Toshiba Chromebook 2: A Beautiful Display

We’ve talked quite a bit already about the great display in the Toshiba Chromebook 2. Really, it’s the primary reason to buy this laptop over one of the alternatives, and as such it’s the best place to start our objective benchmarks. For these tests, we can’t create a color profile so what you get in the box is what you’re going to have to live with, meaning display quality becomes even a bit more important. On the other hand, it’s also important to remember that having really accurate colors is mostly a concern for imaging/video professionals or A/V enthusiasts, and you could certainly argue that neither group is really looking to use a Chromebook. For most users, the most compelling aspect is going to be the LCD viewing angles, as it means you don’t have to be positioned perfectly to get a legible screen:

TN panels always have problems with vertical viewing angles, which makes them a particularly bad choice on laptops as you’re frequently looking at the screen from slightly above rather than straight on. Over the years, at least that aspect has improved slightly, but it’s still clearly inferior to the experience that an IPS panel can offer – and don’t even get me started on the “from below” angles on TN, though that’s usually less of a concern. The Toshiba Chromebook 2 1080p display has no problems, regardless of viewing angle, and you reach the point where the angle is far too oblique to be useful before you have any issues with color shifting. Let’s move on to the color accuracy figures.

Display Brightness - White Level

Display Brightness - Black Level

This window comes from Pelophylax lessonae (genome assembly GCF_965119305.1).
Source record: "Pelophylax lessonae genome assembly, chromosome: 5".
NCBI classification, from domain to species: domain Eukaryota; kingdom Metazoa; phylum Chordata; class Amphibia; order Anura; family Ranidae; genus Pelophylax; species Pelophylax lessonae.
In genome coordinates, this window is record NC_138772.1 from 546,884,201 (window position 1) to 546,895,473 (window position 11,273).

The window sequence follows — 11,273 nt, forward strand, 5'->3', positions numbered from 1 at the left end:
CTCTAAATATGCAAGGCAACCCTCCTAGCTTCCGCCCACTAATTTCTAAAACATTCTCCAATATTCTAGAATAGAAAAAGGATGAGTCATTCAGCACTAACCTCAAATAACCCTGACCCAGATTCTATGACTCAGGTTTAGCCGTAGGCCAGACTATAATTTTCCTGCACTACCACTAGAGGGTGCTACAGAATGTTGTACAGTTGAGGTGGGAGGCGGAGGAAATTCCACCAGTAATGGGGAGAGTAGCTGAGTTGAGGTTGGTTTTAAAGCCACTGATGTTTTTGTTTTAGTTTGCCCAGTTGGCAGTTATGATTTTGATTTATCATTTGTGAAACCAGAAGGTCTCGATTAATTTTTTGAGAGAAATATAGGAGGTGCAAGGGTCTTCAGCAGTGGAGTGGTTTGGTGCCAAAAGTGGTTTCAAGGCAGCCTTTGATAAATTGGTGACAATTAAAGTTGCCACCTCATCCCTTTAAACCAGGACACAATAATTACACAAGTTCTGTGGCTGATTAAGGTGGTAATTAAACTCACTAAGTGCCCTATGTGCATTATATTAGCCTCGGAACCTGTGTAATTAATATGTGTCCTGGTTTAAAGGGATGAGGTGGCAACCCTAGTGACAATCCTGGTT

Display Contrast Ratio

CalMAN - White Point Average

The maximum brightness of nearly 400 nits is great to see, as it makes this laptop useable even in outdoor environments, though reflections from the glossy display can still be a problem. The black levels at maximum brightness are 0.371 as well, which while not perfectly black are still closer than what you’ll see on most other laptops. Combined, we end up with a contrast ratio of 1063:1, though I should note that contrast improved at 200 nits to 1291:1 thanks to a proportionally better black level. The white point is also quite good, coming closer to the desired 6504K than any other Chromebook we’ve tested so far.

CalMAN - Grayscale Average dE 2000

CalMAN - Gretag Macbeth Average dE 2000

CalMAN - Saturations Average dE 2000

CalMAN - Gamut Average dE 2000

Delta E values could still be improved, but it has to be said that the Toshiba display still rates far better than the vast majority of Windows laptops we’ve tested. There are definitely colors that miss the mark, but in most of our tests the average Delta E ends up being around 4.0, which is higher than the desired average of 3.0 but quite a bit lower than the point where inaccuracies start to become distracting (6.0). The only displays we’ve tested in the above charts that do better overall are on the Nexus 9 and iPad Air tablets, and those are the two best tablet displays we’ve tested. When you look at the results of the other Chromebooks (including the Pixel), Toshiba really stands out from the crowd of mediocre color quality.

If you want more details on the display, the above gallery contains additional charts for our LCD quality testing. Color gamut is basically equal to sRGB, which is what most people would want on an Internet-centric device. Basically, it's a really good display, and exceptional to find such quality on a $300 laptop. I just wish we could get any Windows laptop for under $750 with something close to this level of quality. For all of those who comment that they “stopped reading after seeing how bad the display was”, at least this time there’s nothing to complain about. I still wish this sort of performance was more of the norm rather than the exception, and perhaps we’ll get there over the coming years, but regardless it’s a nice change of pace – and all the more refreshing to see on a $329 device.

Toshiba Chromebook 2 Subjective Evaluation Toshiba Chromebook 2 Performance